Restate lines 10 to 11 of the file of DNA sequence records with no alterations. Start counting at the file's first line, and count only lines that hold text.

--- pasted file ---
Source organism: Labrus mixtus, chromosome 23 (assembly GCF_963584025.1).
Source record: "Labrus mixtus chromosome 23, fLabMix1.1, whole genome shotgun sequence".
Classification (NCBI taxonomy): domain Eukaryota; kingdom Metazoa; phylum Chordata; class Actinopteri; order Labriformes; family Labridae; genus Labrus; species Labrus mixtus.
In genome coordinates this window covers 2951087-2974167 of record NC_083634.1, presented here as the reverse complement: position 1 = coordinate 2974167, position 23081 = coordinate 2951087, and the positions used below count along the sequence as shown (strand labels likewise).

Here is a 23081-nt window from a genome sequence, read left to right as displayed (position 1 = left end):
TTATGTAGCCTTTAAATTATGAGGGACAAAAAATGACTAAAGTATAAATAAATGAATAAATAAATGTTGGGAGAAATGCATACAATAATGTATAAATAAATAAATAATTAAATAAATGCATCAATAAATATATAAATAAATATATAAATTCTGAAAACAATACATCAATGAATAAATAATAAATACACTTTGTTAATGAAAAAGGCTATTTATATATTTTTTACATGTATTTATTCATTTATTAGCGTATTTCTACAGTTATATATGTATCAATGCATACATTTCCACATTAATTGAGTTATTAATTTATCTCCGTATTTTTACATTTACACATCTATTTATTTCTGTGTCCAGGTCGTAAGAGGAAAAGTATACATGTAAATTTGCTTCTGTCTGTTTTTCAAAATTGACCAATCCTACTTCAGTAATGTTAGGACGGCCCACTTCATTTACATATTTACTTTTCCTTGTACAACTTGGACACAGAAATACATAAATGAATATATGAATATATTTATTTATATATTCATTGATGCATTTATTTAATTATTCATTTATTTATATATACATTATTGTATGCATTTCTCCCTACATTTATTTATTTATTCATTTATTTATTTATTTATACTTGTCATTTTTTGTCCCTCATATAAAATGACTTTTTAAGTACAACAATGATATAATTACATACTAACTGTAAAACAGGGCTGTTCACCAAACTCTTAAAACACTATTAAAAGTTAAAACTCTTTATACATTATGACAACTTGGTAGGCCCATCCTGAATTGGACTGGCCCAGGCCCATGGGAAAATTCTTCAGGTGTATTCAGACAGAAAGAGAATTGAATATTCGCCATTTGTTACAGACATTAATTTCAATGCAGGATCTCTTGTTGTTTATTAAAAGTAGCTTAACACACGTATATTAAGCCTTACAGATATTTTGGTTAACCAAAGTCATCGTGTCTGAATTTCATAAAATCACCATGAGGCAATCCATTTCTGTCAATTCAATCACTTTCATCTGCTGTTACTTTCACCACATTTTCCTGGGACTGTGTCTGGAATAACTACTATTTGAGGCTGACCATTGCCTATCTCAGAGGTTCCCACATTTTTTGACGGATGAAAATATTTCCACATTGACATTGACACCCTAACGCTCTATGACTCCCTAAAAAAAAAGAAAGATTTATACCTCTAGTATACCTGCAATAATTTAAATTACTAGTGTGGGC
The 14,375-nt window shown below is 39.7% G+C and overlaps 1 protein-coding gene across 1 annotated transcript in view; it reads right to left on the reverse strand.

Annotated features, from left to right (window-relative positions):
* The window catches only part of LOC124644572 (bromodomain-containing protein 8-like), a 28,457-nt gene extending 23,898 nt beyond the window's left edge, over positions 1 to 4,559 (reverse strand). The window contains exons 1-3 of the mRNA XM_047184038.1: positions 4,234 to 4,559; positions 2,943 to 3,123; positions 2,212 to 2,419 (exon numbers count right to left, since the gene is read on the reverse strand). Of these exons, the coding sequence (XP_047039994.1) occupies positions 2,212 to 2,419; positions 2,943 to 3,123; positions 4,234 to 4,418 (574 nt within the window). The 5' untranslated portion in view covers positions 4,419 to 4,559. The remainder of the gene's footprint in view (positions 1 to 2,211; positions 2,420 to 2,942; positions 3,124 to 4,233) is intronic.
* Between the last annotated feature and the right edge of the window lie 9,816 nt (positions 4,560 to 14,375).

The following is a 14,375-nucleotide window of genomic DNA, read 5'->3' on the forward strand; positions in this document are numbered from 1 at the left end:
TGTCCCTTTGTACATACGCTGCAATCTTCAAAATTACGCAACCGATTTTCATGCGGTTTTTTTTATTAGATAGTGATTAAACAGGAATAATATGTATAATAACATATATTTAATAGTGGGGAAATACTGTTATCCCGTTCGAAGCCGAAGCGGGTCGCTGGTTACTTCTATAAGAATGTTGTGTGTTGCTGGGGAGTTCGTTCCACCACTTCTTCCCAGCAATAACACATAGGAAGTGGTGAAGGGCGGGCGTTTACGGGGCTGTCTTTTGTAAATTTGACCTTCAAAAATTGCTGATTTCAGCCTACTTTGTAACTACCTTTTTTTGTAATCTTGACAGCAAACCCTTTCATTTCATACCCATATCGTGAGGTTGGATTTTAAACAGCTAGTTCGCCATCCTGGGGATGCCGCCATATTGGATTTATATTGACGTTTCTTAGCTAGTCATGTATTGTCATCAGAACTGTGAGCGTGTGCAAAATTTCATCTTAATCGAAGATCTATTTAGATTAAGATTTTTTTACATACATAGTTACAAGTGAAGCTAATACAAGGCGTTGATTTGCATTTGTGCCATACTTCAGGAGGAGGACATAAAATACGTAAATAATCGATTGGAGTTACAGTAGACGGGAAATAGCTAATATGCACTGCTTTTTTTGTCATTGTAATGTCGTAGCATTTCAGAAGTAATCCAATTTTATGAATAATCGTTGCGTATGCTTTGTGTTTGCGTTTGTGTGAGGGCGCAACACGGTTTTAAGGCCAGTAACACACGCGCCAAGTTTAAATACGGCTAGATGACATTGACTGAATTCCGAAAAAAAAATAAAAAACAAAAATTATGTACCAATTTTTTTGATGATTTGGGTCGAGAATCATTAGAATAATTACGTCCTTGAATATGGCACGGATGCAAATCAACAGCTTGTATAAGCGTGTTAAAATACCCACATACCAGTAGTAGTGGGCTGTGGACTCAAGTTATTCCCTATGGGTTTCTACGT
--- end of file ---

* Between the last annotated feature and the right edge of the window lie 9,816 nt (positions 4,560 to 14,375).

The following is a 14,375-nucleotide window of genomic DNA, read 5'->3' on the forward strand; positions in this document are numbered from 1 at the left end: